This is definitely a tarot deck for collectors. I can see how it might be used in meditation. Some interesting storywork could emerge from it. It can certainly be used for divination, perhaps even for tarot beginners with a nocturnal inclination. In a pinch, because of the numbers of suit symbols on each card, one could even play Tarocchi. However, as far as I can determine, this is not a "sophisticated" tarot for pathworking or astrological use. Archeon is a visually attractive set of tarot cards for regular reading, with no perceptible religious bias. It lends itself very well to intuitive reading. And this is no amateur artistic effort. As modern tarot decks go, this one is skilfully made, pleasant to use, and refreshing to the eye and mind!
My personal favorite artist is Odilon Redon, a leader of the late 19th-early 20th-century Symbolist movement. I was put in mind of Redon - both his noir and his color work - by this deck without having so much as cracked open the “little white book”. When I did so, the first things that met my eye were the definitions of Symbolism, and the statement that Timothy Lantz "would like to believe that he would have been a Symbolist". He has the same soft focus and subdued tones to his art, not to mention magical imagery.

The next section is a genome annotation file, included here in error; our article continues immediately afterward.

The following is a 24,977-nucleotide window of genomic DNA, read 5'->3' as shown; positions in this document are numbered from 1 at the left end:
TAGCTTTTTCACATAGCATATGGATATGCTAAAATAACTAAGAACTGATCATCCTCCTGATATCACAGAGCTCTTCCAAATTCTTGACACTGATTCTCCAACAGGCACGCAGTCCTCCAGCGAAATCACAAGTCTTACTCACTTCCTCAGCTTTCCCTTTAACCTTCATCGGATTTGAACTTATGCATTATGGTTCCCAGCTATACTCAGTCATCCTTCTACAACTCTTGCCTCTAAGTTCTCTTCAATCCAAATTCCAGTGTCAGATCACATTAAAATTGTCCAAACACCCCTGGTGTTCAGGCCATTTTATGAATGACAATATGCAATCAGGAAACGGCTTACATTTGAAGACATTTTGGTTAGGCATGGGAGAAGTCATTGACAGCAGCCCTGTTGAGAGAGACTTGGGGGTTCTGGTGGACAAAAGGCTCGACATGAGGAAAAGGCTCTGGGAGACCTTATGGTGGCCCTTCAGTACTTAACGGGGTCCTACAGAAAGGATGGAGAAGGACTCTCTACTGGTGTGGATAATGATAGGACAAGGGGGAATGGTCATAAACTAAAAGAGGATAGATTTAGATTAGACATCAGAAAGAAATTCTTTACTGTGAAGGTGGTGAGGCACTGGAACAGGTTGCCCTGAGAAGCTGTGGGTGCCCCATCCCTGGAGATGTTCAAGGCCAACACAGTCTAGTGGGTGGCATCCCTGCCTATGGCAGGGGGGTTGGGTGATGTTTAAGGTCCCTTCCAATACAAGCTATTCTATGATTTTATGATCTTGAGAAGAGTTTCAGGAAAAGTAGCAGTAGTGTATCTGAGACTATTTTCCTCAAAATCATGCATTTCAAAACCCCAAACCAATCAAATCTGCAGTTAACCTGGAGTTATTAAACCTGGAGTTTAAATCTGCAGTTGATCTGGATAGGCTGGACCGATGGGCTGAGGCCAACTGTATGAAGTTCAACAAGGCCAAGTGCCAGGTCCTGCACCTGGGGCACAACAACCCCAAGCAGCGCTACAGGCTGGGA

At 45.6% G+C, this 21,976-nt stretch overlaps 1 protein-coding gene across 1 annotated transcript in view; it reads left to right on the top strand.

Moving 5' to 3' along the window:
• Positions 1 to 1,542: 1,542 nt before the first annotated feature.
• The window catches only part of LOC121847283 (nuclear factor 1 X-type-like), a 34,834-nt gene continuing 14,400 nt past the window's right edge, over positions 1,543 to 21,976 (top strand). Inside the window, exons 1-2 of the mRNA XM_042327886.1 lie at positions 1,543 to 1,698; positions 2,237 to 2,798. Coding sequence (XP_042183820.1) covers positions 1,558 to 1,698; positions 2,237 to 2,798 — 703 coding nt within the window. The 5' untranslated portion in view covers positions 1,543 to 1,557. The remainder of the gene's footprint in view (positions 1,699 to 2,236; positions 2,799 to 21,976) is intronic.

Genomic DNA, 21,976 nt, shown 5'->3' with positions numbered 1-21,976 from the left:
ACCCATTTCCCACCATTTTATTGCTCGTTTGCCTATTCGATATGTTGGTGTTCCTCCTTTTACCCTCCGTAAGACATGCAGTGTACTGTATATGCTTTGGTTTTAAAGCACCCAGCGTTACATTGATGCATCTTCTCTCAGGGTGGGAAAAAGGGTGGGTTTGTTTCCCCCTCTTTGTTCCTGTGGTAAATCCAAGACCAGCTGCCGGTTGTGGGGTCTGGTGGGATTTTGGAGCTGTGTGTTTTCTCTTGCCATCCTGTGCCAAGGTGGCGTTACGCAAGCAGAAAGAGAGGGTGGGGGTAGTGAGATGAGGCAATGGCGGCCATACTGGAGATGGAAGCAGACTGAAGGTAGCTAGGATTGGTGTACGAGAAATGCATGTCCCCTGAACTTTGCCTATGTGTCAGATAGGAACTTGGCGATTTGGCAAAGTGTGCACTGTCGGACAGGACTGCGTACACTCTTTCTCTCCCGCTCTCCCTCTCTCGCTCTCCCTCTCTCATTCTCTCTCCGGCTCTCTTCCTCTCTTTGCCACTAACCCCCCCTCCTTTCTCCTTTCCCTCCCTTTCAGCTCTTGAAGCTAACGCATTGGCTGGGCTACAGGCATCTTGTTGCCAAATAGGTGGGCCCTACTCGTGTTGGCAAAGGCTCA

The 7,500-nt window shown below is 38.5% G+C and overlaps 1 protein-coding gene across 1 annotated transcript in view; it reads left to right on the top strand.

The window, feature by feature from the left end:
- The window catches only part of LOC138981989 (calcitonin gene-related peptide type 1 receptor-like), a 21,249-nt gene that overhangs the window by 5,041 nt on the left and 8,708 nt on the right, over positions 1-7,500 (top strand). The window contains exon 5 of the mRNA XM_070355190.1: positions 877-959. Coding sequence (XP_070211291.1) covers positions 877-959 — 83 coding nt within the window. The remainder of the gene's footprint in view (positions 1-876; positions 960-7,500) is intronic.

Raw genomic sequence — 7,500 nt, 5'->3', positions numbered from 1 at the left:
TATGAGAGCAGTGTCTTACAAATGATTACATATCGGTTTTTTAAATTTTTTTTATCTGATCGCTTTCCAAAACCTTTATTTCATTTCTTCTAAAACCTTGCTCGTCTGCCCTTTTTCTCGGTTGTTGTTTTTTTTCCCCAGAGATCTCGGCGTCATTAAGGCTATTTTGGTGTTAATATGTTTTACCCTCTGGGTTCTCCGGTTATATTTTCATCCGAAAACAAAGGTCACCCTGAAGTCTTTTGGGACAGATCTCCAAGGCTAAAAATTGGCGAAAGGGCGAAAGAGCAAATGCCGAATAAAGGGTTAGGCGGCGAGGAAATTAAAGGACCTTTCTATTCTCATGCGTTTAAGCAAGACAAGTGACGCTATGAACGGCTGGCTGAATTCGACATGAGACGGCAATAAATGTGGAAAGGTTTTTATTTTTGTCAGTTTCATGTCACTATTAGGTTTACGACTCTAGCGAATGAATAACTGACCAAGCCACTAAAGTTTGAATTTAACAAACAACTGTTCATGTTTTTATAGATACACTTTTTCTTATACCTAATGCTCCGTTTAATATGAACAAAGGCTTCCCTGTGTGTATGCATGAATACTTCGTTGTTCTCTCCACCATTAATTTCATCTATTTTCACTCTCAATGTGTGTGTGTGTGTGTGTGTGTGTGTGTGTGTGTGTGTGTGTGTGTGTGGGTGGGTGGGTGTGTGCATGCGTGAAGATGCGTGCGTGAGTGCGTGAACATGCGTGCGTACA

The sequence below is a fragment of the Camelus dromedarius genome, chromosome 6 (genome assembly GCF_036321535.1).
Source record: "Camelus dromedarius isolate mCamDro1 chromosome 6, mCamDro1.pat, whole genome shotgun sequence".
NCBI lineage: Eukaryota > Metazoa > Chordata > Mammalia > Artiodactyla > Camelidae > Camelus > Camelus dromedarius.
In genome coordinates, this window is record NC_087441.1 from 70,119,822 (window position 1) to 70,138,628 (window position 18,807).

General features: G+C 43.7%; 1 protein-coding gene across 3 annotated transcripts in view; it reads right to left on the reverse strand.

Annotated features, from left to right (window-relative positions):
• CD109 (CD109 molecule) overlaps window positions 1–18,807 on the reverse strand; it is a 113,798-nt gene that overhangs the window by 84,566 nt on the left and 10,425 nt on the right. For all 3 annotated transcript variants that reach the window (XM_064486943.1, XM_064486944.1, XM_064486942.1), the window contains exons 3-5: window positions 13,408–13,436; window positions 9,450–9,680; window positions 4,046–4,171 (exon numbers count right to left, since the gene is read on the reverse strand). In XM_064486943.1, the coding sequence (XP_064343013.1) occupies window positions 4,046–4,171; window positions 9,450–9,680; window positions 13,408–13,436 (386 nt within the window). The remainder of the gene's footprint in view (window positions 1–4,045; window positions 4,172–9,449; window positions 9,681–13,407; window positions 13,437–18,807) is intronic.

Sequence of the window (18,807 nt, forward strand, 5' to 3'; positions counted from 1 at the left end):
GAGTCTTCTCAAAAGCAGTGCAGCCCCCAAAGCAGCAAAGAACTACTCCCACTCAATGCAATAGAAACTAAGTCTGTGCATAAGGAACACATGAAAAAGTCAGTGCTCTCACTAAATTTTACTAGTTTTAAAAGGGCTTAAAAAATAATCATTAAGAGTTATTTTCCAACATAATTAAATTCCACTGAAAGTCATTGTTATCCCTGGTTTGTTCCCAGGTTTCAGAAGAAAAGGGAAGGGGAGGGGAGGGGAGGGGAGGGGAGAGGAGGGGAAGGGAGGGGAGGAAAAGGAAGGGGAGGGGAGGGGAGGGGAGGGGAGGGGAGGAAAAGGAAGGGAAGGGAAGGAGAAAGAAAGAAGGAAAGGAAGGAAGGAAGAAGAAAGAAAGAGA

The theme throughout is myth, as in the winged Pegasus horse in the 7 of Cups. The figures are ethereal, including the winged female Heralds which replace Pages in the suits. There are a plethora of women to be found here, often (but not always) nude. The Empress is just a face, pensive and thoughtful. The High Priestess is a nude figure who seems to be giving birth on the Mental plane to the Unconscious, in the form of the Moon. There is a running theme, also, of an astrological chart, which is used on the back, and as the coins of the Pentacles suit. This gives the the deck a hint of esoterica; I find such images to have a learned sort of beauty.
That said, I must add that the symbolism is often obscure, at best. Too, it seems to bear little relation to the meanings of the cards. The Rider-Waite-Smith is only fleetingly referred to. This is not in itself so much a stumbling block; however, the interpretation will probably rely much on the LWB (little white booklet) until one is more familiar with Lantz’s noir and Gothic imagery.